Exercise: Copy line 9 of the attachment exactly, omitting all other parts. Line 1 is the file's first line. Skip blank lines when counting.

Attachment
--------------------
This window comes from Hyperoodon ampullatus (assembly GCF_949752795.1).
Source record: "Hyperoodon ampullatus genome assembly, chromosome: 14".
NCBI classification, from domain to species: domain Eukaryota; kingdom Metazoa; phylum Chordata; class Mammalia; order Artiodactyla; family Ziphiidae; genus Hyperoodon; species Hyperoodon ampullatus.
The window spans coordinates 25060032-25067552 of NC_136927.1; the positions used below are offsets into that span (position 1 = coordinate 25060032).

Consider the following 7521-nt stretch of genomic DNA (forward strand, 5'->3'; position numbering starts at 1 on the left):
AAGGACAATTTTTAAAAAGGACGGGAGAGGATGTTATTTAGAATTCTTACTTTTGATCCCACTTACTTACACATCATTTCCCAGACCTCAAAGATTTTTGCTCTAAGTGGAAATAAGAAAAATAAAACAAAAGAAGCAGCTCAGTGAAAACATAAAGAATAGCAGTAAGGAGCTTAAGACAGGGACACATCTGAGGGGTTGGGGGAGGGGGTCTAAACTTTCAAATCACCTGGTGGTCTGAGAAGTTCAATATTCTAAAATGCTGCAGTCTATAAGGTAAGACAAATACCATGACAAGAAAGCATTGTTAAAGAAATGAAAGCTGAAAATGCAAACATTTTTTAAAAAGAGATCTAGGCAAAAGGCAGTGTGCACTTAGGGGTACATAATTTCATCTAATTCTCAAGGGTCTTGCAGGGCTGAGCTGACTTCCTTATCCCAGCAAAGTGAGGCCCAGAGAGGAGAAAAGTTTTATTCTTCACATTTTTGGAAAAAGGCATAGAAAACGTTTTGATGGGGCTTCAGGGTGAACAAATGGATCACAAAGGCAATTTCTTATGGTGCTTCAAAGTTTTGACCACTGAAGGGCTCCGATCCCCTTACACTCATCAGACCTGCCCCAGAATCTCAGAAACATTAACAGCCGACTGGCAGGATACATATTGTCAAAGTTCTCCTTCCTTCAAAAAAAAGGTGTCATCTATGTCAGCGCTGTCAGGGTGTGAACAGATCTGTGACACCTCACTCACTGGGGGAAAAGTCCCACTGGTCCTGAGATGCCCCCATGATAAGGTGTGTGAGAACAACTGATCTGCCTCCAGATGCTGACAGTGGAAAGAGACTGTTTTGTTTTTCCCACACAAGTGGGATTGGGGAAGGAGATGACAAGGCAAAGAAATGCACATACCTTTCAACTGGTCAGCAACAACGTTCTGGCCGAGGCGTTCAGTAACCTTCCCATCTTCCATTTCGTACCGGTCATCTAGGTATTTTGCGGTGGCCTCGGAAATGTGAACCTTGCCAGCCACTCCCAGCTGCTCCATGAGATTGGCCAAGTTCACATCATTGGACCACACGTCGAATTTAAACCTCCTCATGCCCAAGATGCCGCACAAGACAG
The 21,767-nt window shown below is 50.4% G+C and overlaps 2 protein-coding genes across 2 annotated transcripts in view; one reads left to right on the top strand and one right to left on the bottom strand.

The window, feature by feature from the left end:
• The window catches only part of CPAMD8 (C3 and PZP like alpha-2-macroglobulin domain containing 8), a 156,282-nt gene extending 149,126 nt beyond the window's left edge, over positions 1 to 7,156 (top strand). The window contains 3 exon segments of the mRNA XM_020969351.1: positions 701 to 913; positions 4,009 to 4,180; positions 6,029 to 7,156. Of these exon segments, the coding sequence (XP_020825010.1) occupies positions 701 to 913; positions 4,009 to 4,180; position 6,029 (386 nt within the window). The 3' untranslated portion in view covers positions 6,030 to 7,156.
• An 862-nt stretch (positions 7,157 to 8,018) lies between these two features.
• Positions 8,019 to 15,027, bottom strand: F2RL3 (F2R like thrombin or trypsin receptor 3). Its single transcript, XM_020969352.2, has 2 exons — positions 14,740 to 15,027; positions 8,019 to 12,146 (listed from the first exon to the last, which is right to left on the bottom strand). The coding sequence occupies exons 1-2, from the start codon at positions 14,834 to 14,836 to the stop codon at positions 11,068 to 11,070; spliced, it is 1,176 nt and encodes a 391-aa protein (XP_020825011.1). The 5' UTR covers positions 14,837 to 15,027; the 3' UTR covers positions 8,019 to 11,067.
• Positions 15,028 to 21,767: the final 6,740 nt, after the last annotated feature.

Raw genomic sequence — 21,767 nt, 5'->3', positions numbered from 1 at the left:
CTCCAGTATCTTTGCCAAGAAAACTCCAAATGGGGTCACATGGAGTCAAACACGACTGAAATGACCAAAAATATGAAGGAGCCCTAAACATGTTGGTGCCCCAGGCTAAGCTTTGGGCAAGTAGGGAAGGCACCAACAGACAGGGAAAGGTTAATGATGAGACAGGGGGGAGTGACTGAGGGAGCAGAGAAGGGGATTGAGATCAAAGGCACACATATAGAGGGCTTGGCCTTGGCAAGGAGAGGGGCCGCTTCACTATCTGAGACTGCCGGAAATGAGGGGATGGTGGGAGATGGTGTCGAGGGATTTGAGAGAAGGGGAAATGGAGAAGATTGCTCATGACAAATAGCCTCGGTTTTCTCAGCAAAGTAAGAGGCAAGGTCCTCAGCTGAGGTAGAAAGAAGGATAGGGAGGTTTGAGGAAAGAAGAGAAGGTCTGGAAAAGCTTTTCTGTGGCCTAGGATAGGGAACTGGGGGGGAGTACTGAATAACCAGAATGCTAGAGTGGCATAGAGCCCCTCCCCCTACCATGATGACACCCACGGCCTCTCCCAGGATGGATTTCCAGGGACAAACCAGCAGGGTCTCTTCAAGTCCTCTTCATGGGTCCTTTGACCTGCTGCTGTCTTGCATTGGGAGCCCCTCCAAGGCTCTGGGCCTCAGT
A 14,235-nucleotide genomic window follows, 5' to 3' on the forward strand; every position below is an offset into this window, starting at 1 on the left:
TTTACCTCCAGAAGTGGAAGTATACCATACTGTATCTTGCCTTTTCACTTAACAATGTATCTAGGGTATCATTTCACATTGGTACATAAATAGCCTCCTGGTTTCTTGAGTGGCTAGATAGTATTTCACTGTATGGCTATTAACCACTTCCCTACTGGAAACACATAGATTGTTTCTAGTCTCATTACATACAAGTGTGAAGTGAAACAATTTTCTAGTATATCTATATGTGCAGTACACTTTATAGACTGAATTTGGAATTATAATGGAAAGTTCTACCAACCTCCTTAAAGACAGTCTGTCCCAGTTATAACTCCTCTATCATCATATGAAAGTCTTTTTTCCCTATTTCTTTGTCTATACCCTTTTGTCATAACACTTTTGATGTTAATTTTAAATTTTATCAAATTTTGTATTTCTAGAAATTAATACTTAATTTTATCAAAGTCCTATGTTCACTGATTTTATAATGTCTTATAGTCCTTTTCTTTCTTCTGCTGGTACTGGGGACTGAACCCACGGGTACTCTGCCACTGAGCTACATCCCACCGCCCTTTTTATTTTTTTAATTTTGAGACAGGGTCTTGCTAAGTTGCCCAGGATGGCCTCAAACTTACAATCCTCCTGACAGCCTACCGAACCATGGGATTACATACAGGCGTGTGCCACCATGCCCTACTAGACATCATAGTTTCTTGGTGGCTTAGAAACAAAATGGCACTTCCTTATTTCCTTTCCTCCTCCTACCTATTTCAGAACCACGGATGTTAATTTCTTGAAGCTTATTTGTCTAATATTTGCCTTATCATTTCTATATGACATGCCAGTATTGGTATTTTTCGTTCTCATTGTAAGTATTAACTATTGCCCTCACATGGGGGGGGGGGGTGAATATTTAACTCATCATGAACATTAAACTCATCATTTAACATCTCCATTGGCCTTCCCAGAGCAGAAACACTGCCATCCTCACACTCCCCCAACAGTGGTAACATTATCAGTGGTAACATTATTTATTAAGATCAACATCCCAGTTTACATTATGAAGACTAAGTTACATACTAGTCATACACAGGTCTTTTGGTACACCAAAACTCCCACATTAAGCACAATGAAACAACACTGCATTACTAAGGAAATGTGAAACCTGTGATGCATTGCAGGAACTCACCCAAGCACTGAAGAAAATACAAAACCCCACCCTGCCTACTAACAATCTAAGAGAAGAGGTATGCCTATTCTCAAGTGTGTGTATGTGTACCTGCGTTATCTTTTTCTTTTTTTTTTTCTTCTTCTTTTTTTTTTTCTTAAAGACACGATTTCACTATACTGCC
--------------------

• The window catches only part of CPAMD8 (C3 and PZP like alpha-2-macroglobulin domain containing 8), a 156,282-nt gene extending 149,126 nt beyond the window's left edge, over positions 1 to 7,156 (top strand). The window contains 3 exon segments of the mRNA XM_020969351.1: positions 701 to 913; positions 4,009 to 4,180; positions 6,029 to 7,156. Of these exon segments, the coding sequence (XP_020825010.1) occupies positions 701 to 913; positions 4,009 to 4,180; position 6,029 (386 nt within the window). The 3' untranslated portion in view covers positions 6,030 to 7,156.